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Vote Expected in MN House Today on Payday Lending Reform

PHOTO: The number of payday loans in Minnesota has more than doubled over the past five years, with the average borrower taking out 10 loans. Photo credit: Teresa Boardman/Flickr
PHOTO: The number of payday loans in Minnesota has more than doubled over the past five years, with the average borrower taking out 10 loans. Photo credit: Teresa Boardman/Flickr
April 24, 2014

ST. PAUL, Minn. – Minnesota lawmakers are expected to take up legislation today to reform the rules around payday lending in the state.

Supporters say the proposal would help protect consumers from over-the-top interest rates and fees, which can leave them in a spiral of debt.

It's something that Cherrish Holland, a financial counselor with LSS Financial Counseling in Willmar, has seen firsthand.

"That is exactly what we're seeing happening to Minnesotans, our neighbors,” she says. “People who are living paycheck to paycheck, and at some point they take out a payday loan maybe to get current with their utility bill or some other day-to-day, ongoing expense and then unfortunately, they are trapped."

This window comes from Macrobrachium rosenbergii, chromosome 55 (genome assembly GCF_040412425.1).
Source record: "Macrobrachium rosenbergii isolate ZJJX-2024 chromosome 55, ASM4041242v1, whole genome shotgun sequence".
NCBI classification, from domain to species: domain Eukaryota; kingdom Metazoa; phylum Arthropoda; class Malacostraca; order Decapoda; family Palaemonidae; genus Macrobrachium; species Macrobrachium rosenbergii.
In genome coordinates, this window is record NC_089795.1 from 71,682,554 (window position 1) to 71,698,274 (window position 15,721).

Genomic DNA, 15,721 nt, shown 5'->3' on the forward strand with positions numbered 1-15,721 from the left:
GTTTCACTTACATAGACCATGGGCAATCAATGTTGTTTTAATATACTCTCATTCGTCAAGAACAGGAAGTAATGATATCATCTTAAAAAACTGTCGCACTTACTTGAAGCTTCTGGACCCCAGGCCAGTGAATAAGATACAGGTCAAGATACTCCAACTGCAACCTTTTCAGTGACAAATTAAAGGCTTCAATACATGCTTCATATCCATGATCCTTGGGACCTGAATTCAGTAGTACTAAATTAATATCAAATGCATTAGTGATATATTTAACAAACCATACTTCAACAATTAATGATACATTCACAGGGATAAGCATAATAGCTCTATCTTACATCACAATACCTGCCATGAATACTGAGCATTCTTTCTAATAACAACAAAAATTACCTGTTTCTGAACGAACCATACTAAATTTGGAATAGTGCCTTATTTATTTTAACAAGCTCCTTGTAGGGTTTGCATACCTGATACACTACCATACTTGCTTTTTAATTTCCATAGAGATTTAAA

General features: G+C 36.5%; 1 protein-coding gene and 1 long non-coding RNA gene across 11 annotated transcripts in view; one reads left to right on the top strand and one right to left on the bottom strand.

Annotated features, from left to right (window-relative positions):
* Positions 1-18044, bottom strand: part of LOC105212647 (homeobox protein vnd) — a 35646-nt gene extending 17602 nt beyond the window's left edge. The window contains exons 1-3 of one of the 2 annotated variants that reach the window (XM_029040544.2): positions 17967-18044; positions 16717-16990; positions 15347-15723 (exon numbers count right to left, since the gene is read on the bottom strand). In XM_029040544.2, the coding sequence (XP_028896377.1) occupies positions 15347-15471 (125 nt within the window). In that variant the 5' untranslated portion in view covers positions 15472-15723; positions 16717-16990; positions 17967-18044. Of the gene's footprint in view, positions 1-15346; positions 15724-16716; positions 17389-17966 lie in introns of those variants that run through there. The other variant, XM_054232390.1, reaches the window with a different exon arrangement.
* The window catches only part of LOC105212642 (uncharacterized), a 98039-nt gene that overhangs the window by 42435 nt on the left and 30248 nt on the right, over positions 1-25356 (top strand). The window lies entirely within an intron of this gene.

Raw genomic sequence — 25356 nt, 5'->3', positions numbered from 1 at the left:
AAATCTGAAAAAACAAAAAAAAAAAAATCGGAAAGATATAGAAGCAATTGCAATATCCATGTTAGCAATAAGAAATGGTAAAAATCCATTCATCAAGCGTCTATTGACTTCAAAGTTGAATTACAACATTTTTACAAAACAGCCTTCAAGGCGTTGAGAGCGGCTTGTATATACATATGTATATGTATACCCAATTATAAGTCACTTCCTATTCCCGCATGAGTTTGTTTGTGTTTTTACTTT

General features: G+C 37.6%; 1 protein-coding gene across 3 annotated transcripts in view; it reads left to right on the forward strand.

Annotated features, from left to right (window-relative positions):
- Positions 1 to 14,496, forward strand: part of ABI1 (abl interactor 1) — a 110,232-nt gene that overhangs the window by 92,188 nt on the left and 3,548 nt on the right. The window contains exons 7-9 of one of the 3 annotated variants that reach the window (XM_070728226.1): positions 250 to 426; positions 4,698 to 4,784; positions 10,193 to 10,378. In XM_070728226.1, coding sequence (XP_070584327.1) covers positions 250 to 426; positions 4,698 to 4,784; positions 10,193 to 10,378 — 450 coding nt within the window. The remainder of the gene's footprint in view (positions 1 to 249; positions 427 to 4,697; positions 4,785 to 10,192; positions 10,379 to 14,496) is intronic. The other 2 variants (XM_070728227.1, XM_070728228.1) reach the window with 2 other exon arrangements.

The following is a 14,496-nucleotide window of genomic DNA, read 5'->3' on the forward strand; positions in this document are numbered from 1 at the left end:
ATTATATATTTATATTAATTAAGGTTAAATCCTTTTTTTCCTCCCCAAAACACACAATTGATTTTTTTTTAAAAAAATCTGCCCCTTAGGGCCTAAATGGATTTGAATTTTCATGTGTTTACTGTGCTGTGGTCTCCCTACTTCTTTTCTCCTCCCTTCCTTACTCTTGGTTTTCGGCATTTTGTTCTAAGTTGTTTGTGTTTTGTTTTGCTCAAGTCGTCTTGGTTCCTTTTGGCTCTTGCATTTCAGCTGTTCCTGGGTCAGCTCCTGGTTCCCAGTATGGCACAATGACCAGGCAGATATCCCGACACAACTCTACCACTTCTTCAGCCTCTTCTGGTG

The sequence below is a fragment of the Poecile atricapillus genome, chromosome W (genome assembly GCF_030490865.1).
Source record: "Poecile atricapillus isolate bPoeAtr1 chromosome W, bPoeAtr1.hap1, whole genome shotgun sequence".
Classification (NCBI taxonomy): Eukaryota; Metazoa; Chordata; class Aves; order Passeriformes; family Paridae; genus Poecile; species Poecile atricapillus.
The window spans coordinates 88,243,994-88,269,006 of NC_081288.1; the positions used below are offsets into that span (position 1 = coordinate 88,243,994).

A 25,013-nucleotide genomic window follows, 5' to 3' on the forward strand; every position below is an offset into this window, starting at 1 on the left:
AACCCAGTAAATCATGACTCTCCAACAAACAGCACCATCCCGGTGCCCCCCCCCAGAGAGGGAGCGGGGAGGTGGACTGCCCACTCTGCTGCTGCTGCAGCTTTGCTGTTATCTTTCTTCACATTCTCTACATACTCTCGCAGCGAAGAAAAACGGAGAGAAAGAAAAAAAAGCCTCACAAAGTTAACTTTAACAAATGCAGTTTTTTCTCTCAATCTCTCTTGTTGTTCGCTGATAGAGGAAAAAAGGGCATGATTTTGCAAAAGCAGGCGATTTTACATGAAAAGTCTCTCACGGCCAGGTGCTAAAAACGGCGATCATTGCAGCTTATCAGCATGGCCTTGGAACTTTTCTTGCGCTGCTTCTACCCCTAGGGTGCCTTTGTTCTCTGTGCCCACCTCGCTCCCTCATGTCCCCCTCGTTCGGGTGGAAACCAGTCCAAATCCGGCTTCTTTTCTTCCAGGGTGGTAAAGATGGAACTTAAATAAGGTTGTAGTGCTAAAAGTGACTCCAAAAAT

Payday lenders say they fill a need for those with cash emergencies and the higher rates are due to the higher risk.

The Minnesota House is expected to vote on the bill today, with a floor vote in the Senate expected before the end of the month.

Brian Rusche, executive director of the Joint Religious Legislative Coalition, says with costs that can equal 300 or even 400 percent interest, these types of loans are predatory and rely heavily on auto-debit.

"So in other words, they have your checking account number and they know when your payday is, so they get full payment for their loan,” he explains. “The loan is typically due on your payday and they just auto-debit the money, so the default rate is very, very low."

Rusche says today's action at the state Capitol comes as a new poll finds that a strong majority favors the reforms.

"We conducted a poll of Minnesota voters that showed that over 70 percent of Minnesota voters agree with us that we need consumer protections for payday loans and to specifically to address the debt trap," he points out.

If the legislation becomes law, payday lenders would be required to use basic underwriting standards and there would be a cap on the number of loans that they could make to one person in one year.



John Michaelson, Public News Service - MN